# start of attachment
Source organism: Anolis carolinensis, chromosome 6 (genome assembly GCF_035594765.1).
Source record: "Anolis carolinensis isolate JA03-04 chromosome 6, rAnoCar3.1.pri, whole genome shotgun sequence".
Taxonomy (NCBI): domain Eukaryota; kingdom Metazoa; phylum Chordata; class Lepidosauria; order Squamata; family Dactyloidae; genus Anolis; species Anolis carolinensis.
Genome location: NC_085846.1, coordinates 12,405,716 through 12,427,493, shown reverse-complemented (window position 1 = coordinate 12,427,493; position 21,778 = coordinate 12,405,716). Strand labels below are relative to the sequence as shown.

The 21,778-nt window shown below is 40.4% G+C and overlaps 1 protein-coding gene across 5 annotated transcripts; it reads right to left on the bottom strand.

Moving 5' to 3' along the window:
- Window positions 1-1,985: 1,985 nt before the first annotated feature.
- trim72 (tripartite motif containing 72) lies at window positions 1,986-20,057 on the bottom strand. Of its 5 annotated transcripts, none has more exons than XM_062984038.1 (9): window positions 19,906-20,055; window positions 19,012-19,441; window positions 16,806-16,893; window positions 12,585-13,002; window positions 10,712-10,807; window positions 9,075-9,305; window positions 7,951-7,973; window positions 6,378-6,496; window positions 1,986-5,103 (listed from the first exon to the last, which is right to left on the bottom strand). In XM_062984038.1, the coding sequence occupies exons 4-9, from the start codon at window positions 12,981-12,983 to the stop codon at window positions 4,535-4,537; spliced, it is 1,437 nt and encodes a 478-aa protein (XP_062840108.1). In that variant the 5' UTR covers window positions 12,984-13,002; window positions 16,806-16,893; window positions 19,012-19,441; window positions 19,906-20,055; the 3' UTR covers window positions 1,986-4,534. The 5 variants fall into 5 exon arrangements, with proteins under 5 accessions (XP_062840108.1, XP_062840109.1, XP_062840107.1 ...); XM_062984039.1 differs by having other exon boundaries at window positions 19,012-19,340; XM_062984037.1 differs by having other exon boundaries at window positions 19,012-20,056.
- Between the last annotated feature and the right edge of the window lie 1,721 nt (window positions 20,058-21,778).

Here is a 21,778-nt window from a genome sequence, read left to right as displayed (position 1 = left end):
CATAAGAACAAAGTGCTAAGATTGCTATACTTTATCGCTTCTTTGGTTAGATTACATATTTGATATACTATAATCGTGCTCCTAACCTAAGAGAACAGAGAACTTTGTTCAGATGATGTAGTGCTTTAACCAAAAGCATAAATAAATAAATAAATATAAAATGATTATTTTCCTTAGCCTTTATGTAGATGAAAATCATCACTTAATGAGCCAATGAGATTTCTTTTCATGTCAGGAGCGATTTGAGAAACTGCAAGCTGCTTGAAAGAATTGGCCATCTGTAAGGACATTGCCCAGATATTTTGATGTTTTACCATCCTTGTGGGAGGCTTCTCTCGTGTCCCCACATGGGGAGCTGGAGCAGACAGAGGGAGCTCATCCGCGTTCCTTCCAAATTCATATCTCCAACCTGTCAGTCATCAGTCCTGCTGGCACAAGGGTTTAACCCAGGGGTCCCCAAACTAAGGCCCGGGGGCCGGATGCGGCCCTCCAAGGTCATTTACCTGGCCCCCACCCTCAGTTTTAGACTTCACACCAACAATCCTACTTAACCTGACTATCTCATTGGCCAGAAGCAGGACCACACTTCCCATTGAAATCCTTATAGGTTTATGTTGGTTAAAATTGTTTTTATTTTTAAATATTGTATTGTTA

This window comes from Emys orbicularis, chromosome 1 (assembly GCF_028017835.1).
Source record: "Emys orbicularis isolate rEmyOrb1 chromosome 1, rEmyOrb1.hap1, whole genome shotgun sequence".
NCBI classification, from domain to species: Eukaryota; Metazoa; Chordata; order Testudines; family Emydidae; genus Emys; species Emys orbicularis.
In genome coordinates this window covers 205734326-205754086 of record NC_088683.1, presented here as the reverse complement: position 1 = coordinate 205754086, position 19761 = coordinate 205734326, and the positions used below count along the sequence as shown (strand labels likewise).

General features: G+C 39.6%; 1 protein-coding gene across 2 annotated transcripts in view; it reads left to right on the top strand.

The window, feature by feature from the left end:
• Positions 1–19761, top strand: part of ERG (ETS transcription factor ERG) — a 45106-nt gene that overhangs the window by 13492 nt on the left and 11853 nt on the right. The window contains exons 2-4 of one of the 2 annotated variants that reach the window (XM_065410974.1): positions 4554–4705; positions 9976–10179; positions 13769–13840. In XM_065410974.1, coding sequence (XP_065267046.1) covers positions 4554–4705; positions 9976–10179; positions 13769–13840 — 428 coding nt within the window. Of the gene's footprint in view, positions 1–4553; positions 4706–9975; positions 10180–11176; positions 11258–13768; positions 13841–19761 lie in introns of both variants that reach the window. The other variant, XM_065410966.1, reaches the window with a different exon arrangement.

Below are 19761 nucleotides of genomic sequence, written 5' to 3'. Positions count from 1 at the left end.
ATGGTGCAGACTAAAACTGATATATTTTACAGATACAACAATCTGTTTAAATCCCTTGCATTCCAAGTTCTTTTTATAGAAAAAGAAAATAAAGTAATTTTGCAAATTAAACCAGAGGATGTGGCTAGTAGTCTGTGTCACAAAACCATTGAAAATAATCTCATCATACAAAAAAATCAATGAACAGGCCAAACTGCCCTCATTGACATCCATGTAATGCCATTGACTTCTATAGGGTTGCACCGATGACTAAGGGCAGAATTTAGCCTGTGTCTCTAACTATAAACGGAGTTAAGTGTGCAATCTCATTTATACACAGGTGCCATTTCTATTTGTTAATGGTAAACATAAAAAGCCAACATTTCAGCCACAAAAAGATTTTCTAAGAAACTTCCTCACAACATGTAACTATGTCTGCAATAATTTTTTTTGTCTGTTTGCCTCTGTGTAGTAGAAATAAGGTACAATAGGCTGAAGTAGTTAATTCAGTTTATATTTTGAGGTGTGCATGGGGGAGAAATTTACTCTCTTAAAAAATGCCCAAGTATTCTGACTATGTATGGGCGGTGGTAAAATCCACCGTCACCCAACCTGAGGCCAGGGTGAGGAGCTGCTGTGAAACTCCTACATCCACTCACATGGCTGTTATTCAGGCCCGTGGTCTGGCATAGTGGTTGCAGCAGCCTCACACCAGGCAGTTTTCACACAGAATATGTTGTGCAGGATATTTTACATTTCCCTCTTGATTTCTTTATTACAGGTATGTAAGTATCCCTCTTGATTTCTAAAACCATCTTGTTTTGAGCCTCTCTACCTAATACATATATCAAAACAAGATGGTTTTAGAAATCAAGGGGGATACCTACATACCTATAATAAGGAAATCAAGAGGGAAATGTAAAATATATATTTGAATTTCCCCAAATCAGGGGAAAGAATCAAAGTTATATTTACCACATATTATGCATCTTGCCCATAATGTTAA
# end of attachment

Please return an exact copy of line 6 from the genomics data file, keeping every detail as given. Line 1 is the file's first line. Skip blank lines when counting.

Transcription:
Moving 5' to 3' along the window: